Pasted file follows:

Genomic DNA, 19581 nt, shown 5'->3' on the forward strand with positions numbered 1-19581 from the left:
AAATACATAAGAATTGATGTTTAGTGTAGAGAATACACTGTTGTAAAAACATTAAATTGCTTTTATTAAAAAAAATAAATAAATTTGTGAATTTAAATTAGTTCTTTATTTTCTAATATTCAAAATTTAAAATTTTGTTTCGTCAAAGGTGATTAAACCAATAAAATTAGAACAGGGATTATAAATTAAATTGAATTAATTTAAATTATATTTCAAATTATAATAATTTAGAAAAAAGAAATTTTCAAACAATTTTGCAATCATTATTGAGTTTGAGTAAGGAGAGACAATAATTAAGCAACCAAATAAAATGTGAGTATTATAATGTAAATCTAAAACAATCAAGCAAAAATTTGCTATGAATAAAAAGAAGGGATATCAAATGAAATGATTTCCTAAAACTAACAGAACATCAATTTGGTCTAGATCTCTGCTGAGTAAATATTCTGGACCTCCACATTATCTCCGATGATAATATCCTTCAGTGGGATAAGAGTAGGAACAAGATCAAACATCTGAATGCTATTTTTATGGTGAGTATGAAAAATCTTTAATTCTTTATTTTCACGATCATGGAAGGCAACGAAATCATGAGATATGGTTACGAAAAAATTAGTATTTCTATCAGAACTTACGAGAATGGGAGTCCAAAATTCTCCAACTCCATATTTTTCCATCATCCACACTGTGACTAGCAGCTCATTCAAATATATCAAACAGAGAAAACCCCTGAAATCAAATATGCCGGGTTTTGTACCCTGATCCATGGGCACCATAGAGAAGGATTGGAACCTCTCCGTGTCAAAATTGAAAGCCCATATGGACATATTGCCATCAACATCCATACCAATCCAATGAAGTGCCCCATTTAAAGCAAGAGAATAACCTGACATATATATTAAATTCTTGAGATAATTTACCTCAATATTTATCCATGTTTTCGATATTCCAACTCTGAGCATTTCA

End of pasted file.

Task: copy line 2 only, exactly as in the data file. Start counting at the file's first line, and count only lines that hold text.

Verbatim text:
AAATACATAAGAATTGATGTTTAGTGTAGAGAATACACTGTTGTAAAAACATTAAATTGCTTTTATTAAAAAAAATAAATAAATTTGTGAATTTAAATTAGTTCTTTATTTTCTAATATTCAAAATTTAAAATTTTGTTTCGTCAAAGGTGATTAAACCAATAAAATTAGAACAGGGATTATAAATTAAATTGAATTAATTTAAATTATATTTCAAATTATAATAATTTAGAAAAAAGAAATTTTCAAACAATTTTGCAATCATTATTGAGTTTGAGTAAGGAGAGACAATAATTAAGCAACCAAATAAAATGTGAGTATTATAATGTAAATCTAAAACAATCAAGCAAAAATTTGCTATGAATAAAAAGAAGGGATATCAAATGAAATGATTTCCTAAAACTAACAGAACATCAATTTGGTCTAGATCTCTGCTGAGTAAATATTCTGGACCTCCACATTATCTCCGATGATAATATCCTTCAGTGGGATAAGAGTAGGAACAAGATCAAACATCTGAATGCTATTTTTATGGTGAGTATGAAAAATCTTTAATTCTTTATTTTCACGATCATGGAAGGCAACGAAATCATGAGATATGGTTACGAAAAAATTAGTATTTCTATCAGAACTTACGAGAATGGGAGTCCAAAATTCTCCAACTCCATATTTTTCCATCATCCACACTGTGACTAGCAGCTCATTCAAATATATCAAACAGAGAAAACCCCTGAAATCAAATATGCCGGGTTTTGTACCCTGATCCATGGGCACCATAGAGAAGGATTGGAACCTCTCCGTGTCAAAATTGAAAGCCCATATGGACATATTGCCATCAACATCCATACCAATCCAATGAAGTGCCCCATTTAAAGCAAGAGAATAACCTGACATATATATTAAATTCTTGAGATAATTTACCTCAATATTTATCCATGTTTTCGATATTCCAACTCTGAGCATTTCA